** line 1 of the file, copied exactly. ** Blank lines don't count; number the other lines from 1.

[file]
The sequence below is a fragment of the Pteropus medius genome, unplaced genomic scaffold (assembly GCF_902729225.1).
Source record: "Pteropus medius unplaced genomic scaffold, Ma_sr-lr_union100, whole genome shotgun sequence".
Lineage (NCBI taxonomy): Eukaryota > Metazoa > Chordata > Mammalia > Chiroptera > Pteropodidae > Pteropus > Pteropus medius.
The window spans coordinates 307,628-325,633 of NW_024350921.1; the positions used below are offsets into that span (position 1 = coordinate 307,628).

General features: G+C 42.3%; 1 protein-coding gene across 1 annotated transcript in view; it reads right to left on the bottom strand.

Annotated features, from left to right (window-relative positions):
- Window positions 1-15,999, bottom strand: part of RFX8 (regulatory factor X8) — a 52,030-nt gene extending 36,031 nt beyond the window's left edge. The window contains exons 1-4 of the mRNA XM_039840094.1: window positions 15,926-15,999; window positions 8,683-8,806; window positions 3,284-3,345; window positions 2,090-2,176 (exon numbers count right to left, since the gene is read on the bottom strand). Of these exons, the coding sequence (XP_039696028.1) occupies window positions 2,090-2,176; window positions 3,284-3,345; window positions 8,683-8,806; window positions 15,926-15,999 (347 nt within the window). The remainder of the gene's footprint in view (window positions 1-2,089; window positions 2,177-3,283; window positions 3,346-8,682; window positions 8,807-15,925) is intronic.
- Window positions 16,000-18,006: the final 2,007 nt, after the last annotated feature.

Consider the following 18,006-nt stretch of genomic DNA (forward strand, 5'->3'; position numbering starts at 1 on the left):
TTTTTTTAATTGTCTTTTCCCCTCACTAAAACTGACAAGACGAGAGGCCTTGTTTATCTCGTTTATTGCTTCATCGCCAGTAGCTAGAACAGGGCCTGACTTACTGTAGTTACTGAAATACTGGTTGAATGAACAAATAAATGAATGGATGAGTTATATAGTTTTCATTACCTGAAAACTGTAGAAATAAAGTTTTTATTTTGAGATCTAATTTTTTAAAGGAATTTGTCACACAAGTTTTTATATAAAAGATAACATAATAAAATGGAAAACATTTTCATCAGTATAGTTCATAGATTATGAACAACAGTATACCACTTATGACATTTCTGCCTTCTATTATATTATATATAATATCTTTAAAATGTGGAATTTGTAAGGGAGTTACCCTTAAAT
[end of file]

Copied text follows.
The sequence below is a fragment of the Pteropus medius genome, unplaced genomic scaffold (assembly GCF_902729225.1).